Plyo Box Height Protocols
Plyo boxes are valuable fitness tools. We utilize boxes for a plethora of purposes including the intended use which is to jump up onto the boxes promoting plyometric/power training or stepping onto the box concentrating on muscular strength training for the lower body and nose to toes core.
If the use is for plyometric jumps, we consider several criteria before choosing a box height, including the height of the client, lower body lever length, vertical jump capability, physical limitations and what that client needs to achieve based upon the demands of their sport or activities. There are many different heights of plyo boxes as well as many different box materials available. For example, due to frequent injuries to the shins and knees when using metal/wood plyo boxes, we now have access to soft boxes which are much “nicer” to the shins and knees if you miss the top of the box!
That said, the key to determining what box height is right for you will be highlighted this week. Check out these tips for safe and effective plyo box use and reap the benefits that box training may provide. As always, prior to beginning any exercise program, please consult your physician.
Box Tip #1 When performing plyometric jumps onto and off of a plyo box, rehearse the plyometric movement pattern from the floor first and master it. Even performing plyometrics training from the floor requires significant attention to detail. So, before adding the tool, be a pro at the movement pattern from the floor. Then, once mastered, you may attempt the jumps from a low box height. And, regardless of your height, lower body lever length, vertical jump capability, you should still master the skill at this height before attempting a greater box height. Gradually increase the height of the boxes and if you progress to a greater height and begin to experience spinal/hip/knee/ankle discomfort following use, then consider regressing back to the previous box height.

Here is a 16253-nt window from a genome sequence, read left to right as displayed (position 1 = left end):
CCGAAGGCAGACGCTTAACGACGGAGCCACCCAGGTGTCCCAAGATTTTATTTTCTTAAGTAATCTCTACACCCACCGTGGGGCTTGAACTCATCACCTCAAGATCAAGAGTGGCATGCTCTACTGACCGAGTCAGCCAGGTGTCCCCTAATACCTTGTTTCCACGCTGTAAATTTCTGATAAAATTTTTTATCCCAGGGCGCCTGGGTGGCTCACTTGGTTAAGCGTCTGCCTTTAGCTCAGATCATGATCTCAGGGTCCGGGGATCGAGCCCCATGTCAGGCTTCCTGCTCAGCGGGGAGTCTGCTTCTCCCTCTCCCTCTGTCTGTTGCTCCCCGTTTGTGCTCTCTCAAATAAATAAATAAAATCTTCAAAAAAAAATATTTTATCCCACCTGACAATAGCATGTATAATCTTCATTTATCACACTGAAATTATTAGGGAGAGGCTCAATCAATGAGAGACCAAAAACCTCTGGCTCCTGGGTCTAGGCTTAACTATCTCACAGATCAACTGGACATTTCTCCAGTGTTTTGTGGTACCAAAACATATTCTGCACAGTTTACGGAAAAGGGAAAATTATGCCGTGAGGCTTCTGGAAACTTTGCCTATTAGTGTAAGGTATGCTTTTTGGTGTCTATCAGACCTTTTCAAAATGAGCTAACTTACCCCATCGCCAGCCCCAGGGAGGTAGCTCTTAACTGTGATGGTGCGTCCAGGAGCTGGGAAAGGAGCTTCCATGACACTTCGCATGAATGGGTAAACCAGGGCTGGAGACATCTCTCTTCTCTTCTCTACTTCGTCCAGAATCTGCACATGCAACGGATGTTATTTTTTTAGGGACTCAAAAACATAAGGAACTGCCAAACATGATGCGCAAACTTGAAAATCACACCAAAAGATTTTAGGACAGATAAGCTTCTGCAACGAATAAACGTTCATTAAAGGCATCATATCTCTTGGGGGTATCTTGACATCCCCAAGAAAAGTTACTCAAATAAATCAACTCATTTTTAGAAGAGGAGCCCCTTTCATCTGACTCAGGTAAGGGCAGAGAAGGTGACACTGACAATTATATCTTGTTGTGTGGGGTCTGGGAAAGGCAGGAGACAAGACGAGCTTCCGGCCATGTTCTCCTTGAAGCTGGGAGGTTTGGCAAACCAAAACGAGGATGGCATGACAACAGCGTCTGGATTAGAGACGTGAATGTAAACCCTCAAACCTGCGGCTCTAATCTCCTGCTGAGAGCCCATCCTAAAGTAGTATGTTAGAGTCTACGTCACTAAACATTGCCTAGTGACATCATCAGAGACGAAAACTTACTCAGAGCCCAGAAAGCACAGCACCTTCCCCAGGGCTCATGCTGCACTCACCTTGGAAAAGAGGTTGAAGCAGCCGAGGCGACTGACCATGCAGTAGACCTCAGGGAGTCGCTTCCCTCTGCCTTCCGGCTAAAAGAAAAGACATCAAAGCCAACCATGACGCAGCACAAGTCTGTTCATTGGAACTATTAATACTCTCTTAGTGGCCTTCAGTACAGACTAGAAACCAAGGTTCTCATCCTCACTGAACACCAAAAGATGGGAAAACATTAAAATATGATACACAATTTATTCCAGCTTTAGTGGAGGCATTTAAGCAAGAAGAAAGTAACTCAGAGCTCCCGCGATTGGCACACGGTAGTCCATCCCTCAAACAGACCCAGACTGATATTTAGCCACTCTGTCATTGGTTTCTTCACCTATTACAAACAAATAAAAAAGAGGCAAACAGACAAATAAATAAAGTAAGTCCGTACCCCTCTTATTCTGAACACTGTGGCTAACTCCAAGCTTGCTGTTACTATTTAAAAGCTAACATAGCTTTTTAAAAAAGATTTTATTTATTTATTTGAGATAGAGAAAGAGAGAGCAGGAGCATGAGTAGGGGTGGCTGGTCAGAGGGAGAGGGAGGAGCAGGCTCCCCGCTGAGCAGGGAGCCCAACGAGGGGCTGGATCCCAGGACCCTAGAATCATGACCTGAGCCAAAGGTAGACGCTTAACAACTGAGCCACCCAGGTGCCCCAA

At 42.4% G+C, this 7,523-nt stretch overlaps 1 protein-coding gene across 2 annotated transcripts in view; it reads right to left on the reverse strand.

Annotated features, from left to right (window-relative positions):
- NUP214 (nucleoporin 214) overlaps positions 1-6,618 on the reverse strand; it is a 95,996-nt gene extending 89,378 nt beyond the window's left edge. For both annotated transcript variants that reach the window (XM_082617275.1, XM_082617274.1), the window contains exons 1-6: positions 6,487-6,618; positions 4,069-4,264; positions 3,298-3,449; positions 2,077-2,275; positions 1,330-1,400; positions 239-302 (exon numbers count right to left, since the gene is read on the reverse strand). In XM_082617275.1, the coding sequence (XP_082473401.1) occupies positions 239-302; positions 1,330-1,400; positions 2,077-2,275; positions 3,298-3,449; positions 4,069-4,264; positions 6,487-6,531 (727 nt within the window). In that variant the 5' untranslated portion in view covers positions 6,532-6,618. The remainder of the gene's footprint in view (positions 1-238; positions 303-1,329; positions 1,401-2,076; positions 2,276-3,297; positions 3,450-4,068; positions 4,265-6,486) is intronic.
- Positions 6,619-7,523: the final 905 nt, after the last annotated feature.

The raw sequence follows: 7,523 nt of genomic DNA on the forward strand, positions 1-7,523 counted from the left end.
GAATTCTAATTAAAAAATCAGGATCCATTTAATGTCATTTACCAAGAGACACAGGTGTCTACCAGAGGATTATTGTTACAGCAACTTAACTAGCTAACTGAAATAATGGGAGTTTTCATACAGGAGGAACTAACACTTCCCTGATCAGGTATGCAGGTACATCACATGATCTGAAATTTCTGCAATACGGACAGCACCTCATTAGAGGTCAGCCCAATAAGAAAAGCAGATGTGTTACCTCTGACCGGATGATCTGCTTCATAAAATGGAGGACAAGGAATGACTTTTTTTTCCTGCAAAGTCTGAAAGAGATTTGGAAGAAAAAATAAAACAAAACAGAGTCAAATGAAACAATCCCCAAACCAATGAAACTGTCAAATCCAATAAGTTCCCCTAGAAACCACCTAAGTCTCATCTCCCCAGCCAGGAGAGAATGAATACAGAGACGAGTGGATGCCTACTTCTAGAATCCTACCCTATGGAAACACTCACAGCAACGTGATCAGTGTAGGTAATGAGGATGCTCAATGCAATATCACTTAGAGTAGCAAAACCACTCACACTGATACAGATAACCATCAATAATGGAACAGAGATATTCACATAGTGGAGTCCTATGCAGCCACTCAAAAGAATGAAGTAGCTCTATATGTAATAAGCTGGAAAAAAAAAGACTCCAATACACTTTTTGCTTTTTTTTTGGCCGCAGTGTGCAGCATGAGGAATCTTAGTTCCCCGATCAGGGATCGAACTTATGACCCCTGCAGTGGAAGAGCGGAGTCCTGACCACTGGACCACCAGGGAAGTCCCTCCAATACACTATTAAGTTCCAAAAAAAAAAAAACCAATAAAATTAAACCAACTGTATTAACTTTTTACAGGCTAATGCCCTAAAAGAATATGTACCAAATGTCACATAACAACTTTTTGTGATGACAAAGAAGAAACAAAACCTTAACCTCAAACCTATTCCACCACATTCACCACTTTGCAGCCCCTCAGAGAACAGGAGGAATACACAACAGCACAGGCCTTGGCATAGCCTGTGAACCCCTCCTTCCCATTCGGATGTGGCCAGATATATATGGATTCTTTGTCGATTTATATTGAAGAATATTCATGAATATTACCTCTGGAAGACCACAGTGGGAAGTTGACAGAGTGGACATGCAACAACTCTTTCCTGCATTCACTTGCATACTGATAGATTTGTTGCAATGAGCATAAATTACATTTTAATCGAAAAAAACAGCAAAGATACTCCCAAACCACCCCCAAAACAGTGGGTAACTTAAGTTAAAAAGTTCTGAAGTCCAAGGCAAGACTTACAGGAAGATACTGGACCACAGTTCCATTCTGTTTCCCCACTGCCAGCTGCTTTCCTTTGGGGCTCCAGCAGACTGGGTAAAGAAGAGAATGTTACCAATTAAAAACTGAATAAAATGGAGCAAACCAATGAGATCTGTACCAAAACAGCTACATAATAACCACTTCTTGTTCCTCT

Box Tip #2 Use the same protocols as box jumping in terms of choosing box height when stepping. Master the movement pattern from the floor, then attempt a low box height. See how that feels to your entire body before attempting a greater box height. In general, there is little benefit to performing step up drills on a 36 inch box if you are 60 inches tall. It is unlikely that you will be able to maintain proper spinal/hip/knee/ankle alignment during the step up or be capable of landing with control. If you feel you require more of a challenge, then consider adding a sand bag around your shoulders, or holding onto a dumbbell or kettlebell while stepping up and down on the lower box height.
Box Tip #3 From a technical/biomechanics perspective, when performing step ups on the box to train the quadriceps/hamstrings/glutes and nose to toes core, step up on the box and drive through the top heel allowing the opposite leg to trail behind. As you either perform a squat from this position onto the floor with the trailing leg and top leg on the box or actually step off the box with both feet, land with control, avoiding rigid legs. Permit the impact to be tempered by a slow, controlled eccentric action, landing toe/ball/heel.
Jackie Wright is the owner/manager of Mountain Life Fitness, LLC located in Granby, Colorado. She may be reached at her website at www.mtnlifefitness.com, her email at firstname.lastname@example.org
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